The Five Stages of Tooth Decay By N. Perry Orchard on August 18, 2017

Illustration demonstrating the stages of tooth decayThere is no doubt that modern restorative dentistry can work wonders on virtually any mouth, no matter what condition it is in. Drs. Charles A. Robertson and N. Perry Orchard have restored form, function, and health to countless mouths through restorative dentistry and would be pleased to do so for you, if you require such treatment. However, there is no substitute for preserving and maintaining the integrity of the healthy teeth that you currently have. It is for this reason that we strongly encourage you to visit our practice at least twice a year for thorough oral exams and professional cleanings as recommended by the American Dental Association.

Routine visits will also give us the opportunity to educate you on the best ways to take care of your teeth in between visits to our practice. For example, Drs. Robertson and Orchard take the time to instruct patients about the stages of tooth decay at our Corpus Christi, TX cosmetic, restorative, and general dentistry practice so that patients can recognize when to seek immediate treatment. When it comes to early detection and timely treatment of tooth decay, knowledge truly is power.

If you would like to learn more about how we can help you achieve and maintain the best possible oral health, please schedule your initial consultation with Dr. Charles A. Robertson or Dr. N. Perry Orchard today.

What Are the Stages of Tooth Decay?

There are five basic stages of tooth decay, beginning with the mildest and ending with the most severe. In the first stage, when tooth decay is easiest to treat, symptoms are extremely subtle. This is why it is so important to visit our practice regularly for oral exams. Early diagnosis of tooth decay can often lead to a reversal of any damage done, thereby increasing your chances of keeping your tooth for a lifetime.

The five basic stages of tooth decay are:

  1. Demineralization: At the demineralization stage, a small portion of the enamel layer of the tooth will become demineralized. You may see a tiny white or brown spot. At this point, our dentists may be able to remineralize the tooth and reverse any damage done.
  2. Enamel erosion: As the enamel becomes worn, the underlying dentin starts to show through. This dentin is highly porous, with openings to thousands of microscopic tubules leading to the root canals located inside the teeth. Within these root canals is a substance called dental pulp, comprising nerves, blood vessels, and nutrients. You may therefore experience some tooth sensitivity. The tooth can still effectively be treated with tooth-colored fillings, inlays, onlays, or crowns, depending on the extent of the decay.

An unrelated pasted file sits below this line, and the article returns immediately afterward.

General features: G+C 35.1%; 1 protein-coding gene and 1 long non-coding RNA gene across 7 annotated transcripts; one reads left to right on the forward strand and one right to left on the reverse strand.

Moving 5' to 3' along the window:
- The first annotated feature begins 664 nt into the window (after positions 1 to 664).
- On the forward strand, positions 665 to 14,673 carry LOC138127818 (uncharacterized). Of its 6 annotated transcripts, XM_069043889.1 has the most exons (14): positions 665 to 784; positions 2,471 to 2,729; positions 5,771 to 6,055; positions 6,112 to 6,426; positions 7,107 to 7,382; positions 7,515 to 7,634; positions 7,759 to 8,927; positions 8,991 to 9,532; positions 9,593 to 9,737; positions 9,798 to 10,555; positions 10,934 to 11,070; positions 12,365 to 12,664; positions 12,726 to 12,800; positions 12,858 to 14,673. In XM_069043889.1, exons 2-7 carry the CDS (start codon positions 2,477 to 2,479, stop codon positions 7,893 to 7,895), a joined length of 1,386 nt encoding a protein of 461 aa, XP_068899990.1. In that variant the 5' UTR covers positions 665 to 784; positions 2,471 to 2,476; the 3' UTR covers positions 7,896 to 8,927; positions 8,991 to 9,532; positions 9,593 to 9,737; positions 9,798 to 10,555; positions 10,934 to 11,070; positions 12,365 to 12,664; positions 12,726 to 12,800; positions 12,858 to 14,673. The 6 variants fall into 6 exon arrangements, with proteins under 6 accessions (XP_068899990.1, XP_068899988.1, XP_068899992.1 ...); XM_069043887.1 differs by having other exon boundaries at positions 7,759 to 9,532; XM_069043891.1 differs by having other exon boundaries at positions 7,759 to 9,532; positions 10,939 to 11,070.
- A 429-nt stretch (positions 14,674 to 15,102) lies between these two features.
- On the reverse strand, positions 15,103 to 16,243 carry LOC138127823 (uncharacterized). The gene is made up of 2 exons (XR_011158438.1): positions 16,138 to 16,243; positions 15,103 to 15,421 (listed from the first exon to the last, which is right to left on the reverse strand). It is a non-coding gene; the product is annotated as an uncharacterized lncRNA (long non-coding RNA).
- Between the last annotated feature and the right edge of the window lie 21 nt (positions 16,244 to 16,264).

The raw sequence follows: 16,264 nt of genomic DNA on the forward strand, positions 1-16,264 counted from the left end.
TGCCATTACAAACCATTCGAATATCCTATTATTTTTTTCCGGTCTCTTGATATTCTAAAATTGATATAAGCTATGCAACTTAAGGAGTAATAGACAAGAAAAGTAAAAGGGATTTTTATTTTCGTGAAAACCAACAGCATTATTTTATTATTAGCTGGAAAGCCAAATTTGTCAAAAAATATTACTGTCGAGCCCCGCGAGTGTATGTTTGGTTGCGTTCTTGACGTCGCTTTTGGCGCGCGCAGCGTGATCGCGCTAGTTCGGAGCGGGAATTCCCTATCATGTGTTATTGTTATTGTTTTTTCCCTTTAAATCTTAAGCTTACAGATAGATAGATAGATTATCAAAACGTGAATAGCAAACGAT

3. Dentin damage: Dentin is more delicate than enamel, so bacteria will damage it more quickly. If you seek treatment immediately at this stage, our dentists may still be able to treat the tooth with a filling, inlay, onlay, or crown.
  4. Dental pulp infection: If the decay reaches one or more of the root canals, the dental pulp within will become infected. At this point, our dentists will have to perform root canal surgery to remove the pulp in order to salvage the tooth. Post-surgery, the tooth will have to be covered with a dental crown to prevent further damage.
  5. Abscess formation: If root canal surgery is not performed, an abscess will form, and the tooth will most likely be lost. At this point, professional treatment becomes even more urgent, however, as infection can spread throughout the mouth, affecting the gums, other teeth, and the jawbone.

Learn More about the Stages of Tooth Decay

To learn more about the stages of tooth decay, please contact our cosmetic, restorative, and general dentistry office today.

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Orchard Dental Associates, PLLC

Orchard Dental Associates, PLLC

Drs. Nicholas Perry Orchard  and Alejandro Vilamil provide comprehensive dentistry using the latest state-of-the-art technology. Our dentists are affiliated with the following organizations:

  • American Dental Association
  • Academy of General Dentistry
  • Texas Dental Association

To book your appointment, contact us online or give us a call at (361) 992-3011.

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